All Those Maine Photos — Now What?


After three months away I’ve caught up with friends and family.  Of course, I’ve been taking photos while visiting and I finally finished processing them, along with doing all those errands and house chores.

It took several hours just to import, convert RAW to DNG, and double-backup the 2,576 photos–all categorized according to shooting location. This past week I started the process of tagging the photos with key words so I can quickly find what I need.  This is often an ongoing process of revision as I rethink the tagging.  But just to give you an idea, here are my current tags–imported from Adobe Lightroom:

Back Bay, Bates, Belfast, Berries, Birch Point Beach, Birch Point Beach St. Pk., Birds, Boats, Boothbay, Brass Band, Brunswick, Bug Light, Buildings, Buoys, Cairns, Camden, Camden Hills St. Pk., Casco Bay Bridge, CG Fair, Clouds, Cruise Ship, Crystal Spring Farm Land Trust, Down Front, Drydock, Flower, Fog, Foliage, Ft. William Pk, Georges River Land Trust, Landscapes, Lighthouse, Lobster pots, Mackworth Is., Marathon, Mid-coast, Moon, Netherworld, Night, Ovens Mouth Preserve, Owl’s Head, Panoramas, Peaks, Peaks* Fog, Pemaquid, People, Port Clyde, Portland, Pre-dawn, RachelCarson, Rockland, Rocks, Southern Coast, Sunset, Two Lights State Pk, Waterscapes, Waves, Wells Beach, Windjammers, Wolfe’s Neck State Pk.

These might look daunting, but they’re not. Although tagging these photos took several hours, tagging will make it easier to locate particular photos. The real task at hand is determining not only the “best” photos (i.e., technical and aesthetic qualities) to select for the book, but what subset of these will tell the best story about the Maine coast. Once I decide on that subset, those are the photos that I’ll process to enhance their look without overdoing them. The story itself will then emerge from this last set of photos–I hope. My major concern is that once I start this process I’ll discover that I’m lacking the images I really need.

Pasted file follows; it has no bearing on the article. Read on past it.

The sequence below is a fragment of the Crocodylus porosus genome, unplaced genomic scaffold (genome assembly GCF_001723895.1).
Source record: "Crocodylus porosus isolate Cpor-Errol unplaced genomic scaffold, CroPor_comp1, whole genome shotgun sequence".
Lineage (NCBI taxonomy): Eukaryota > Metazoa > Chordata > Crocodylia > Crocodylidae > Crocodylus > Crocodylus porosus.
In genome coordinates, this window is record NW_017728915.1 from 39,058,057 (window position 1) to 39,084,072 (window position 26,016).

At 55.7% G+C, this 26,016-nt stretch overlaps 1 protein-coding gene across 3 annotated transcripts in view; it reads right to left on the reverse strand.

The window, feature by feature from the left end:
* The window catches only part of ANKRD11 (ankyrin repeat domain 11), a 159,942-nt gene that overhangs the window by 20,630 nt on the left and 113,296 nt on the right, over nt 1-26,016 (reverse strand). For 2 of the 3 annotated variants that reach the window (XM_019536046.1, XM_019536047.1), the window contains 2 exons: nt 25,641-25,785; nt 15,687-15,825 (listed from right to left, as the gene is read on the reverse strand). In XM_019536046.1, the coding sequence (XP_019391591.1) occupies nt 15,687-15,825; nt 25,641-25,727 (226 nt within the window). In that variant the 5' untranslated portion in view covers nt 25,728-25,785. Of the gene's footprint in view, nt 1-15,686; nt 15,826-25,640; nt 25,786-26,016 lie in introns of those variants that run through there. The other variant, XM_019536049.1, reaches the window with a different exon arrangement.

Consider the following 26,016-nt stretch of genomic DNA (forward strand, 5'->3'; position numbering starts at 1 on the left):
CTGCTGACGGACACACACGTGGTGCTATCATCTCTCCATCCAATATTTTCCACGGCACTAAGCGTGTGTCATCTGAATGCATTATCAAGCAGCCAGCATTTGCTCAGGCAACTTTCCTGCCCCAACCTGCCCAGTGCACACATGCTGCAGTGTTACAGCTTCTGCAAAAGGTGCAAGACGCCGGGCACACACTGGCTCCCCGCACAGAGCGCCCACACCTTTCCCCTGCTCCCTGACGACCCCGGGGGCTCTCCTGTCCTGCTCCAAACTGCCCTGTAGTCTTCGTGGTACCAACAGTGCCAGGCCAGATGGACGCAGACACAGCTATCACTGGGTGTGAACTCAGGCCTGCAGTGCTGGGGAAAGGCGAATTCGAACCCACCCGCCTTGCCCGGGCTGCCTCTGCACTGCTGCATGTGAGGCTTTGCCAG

Once all of this is complete, it’s off to copy-editing and graphics design, and then, a book. Can I do this by next summer? We’ll see.

If you have produced a photo book I would be happy to hear about your experience.

Author: Stephen Fielding Images

I'm a retired medical sociologist from the University of Rochester. My publishing experience includes a wide variety of academic articles and a book, "The Practice of Uncertainty" (1999). The mission of my blog is to provide accounts of the natural environment, including photos, in order to raise awareness of its fragility and the impact of climate change. Climate change is the greatest challenge currently faced by humanity. I occasionally write about the impact of climate change using the principles of social scientific writing. To do this I read reputable books and articles on the topic. So when I make statements about climate change you will see a link taking you to the scientific source(s) of the information I provide. As for my independently published photobooks, each has gone through several layers of editing and peer review for both readability and accuracy. This is not to say that everything I say is accurate. Even the New York Times makes mistakes. So, if you find something that is factually incorrect, let me know. I hope you find reading my blog a positive experience. If you do, please encourage your family and friends to have a look. Best wishes, -Steve

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